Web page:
SQL Server Performance Tuning Using Wait Statistics: A Beginner’s Guide
Understanding the time a session spends waiting inside of SQL Server is an incredibly important part of performance tuning and diagnosing problems during normal troubleshooting. This whitepaper will provide you an introduction into the world of performance tuning using wait statistics in SQL Server and will explain the common wait types and what they do and do not mean in the context of performance tuning and troubleshooting.
In conjunction with the whitepaper, see our new Wait Types and Latch Classes Library for detailed information – see here for details.
Table of Contents
- The SQLOS scheduler and thread scheduling
- Using wait statistics for performance tuning
- Investigating active-but-blocked requests using sys.dm_os_waiting_tasks
- Analyzing historical wait statistics using sys.dm_os_wait_stats
- Common wait types
- Wait Statistics baselines
- Further reading
- About the authors
- About the technical editor
When a user application submits to SQL Server a request for data, the biggest
element of SQL Server’s total response time would, ideally, be the CPU
processing time. In other words, the time it takes the CPU to pull together the
required data, slice, dice, and sort it according to the query specifications and send
it back. However, in a busy database system, with hundreds or thousands of user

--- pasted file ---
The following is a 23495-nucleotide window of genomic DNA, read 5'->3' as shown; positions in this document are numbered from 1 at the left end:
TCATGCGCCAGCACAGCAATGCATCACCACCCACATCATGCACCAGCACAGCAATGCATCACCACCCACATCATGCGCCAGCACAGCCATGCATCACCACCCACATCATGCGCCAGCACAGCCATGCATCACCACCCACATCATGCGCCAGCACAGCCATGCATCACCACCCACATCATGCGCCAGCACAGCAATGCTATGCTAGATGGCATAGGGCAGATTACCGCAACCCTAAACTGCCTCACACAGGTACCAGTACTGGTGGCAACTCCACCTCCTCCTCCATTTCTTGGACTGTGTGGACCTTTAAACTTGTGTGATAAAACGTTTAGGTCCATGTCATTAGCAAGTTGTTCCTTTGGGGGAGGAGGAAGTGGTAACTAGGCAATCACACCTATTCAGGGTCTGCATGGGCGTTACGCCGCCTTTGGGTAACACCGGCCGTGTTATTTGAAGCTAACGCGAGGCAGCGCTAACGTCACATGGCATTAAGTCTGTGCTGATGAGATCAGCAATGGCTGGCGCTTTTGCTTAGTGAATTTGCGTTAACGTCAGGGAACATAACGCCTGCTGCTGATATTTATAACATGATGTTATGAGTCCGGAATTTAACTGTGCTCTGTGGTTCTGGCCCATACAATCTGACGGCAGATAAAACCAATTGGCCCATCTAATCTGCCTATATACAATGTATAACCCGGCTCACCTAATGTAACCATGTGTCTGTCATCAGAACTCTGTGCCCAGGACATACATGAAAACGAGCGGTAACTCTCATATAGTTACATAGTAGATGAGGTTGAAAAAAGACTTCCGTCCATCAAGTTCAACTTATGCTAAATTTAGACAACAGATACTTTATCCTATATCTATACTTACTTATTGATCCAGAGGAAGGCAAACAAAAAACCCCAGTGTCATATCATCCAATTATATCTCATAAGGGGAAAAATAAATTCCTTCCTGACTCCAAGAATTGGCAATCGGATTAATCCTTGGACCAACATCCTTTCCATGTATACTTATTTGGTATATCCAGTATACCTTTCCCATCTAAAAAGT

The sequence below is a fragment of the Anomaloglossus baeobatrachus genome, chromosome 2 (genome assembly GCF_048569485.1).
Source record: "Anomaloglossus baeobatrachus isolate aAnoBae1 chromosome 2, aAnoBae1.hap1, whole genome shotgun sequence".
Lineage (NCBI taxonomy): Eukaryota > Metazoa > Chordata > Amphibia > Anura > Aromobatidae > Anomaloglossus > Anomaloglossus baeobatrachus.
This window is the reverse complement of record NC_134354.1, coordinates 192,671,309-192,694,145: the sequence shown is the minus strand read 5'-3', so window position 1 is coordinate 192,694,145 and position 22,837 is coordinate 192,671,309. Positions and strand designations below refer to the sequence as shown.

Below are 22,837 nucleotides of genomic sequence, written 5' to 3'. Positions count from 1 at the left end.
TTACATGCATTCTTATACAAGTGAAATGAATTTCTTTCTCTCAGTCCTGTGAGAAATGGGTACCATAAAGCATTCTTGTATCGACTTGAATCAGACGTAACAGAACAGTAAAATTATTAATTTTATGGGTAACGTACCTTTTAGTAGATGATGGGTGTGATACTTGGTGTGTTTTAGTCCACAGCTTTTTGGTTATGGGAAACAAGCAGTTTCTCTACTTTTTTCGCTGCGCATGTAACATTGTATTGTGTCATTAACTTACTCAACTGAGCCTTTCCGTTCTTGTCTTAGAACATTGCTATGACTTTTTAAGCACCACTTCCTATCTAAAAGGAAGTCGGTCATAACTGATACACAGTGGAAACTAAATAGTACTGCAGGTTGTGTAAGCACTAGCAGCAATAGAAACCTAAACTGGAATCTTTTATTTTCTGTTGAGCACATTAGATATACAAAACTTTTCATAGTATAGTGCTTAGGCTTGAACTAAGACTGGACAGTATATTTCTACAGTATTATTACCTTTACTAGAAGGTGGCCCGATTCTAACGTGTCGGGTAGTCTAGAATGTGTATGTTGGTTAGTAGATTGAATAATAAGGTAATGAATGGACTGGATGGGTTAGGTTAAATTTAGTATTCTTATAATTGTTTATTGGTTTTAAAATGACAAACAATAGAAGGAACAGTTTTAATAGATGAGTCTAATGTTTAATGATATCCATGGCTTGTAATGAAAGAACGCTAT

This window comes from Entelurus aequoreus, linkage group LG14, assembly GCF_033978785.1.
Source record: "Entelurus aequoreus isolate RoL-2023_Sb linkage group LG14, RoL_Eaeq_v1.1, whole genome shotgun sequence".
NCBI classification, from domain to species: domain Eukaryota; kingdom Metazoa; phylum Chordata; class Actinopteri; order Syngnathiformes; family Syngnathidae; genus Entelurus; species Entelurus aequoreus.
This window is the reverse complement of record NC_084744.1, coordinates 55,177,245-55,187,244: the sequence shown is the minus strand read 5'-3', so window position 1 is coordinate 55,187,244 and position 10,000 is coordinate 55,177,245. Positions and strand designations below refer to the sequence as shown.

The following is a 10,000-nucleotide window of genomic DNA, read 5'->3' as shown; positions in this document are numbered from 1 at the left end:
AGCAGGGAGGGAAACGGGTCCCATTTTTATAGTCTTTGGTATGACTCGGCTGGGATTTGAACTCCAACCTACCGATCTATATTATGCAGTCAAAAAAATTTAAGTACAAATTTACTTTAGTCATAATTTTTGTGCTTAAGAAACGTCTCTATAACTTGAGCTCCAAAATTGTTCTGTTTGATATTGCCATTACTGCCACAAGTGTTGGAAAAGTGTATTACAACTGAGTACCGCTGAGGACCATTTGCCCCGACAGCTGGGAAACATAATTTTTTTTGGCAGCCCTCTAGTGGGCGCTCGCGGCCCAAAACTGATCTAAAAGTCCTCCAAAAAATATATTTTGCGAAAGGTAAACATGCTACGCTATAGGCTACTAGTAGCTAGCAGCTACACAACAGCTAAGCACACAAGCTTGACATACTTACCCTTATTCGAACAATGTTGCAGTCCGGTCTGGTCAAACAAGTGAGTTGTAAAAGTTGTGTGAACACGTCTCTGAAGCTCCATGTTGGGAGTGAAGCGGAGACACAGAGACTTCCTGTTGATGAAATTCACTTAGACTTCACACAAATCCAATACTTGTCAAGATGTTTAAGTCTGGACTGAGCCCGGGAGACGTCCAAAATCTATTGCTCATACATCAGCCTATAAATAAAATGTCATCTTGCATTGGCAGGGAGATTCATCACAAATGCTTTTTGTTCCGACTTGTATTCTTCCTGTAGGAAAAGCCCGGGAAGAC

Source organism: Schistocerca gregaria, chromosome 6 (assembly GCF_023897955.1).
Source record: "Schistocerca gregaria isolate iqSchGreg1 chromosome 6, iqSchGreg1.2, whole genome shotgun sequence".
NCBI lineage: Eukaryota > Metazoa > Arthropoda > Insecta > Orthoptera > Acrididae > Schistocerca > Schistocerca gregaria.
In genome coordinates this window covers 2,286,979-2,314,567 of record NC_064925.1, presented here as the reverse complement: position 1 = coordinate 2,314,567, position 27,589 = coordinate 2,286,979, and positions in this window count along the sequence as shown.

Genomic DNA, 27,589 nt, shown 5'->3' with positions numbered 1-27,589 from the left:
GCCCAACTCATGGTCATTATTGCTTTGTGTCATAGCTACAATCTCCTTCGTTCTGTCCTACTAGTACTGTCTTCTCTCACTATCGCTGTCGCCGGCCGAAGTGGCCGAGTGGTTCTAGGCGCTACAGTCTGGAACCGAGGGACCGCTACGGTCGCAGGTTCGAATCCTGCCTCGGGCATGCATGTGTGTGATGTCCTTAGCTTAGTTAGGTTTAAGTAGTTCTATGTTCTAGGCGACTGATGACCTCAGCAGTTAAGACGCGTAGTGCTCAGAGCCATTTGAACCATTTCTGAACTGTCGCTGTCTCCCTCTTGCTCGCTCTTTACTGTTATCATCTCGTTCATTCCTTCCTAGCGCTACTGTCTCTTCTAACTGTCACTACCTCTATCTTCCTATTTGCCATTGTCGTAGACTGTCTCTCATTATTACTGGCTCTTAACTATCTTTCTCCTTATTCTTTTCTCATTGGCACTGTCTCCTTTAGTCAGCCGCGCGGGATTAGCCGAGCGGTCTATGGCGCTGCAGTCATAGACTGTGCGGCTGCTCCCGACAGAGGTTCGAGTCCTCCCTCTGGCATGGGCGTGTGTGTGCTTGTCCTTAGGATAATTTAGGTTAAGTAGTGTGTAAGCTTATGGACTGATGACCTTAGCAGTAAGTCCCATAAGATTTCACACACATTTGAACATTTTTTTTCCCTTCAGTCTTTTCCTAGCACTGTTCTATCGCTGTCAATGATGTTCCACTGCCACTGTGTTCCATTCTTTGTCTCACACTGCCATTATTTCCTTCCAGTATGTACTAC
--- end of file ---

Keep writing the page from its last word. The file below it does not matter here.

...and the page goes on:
requests competing for the limited resources of the database server, there will be
times when a request is waiting to proceed, rather than actively processing. For
example, Session A’s request may be waiting for Session B to release a lock on a
resource to which it needs access.
Every time a request is forced to wait, SQL Server records the length of the wait,
and the cause of the wait, a.k.a. the wait type, which generally indicates the
resource on which the request was waiting. These are the wait statistics, and
SQL Server exposes them primarily through two Dynamic Management Views:
- sys.dm_os_wait_stats (or sys.dm_db_wait_stats on Windows Azure
SQL Database) – aggregated wait statistics for all wait types
- sys.dm_os_waiting_tasks – wait statistics for currently-executing requests
that are experiencing resource waits
The basis of performance tuning SQL Server using wait statistics is simply that we
interrogate these statistics to find out the primary reasons why requests are being
forced to wait, and focus our tuning efforts on relieving those bottlenecks.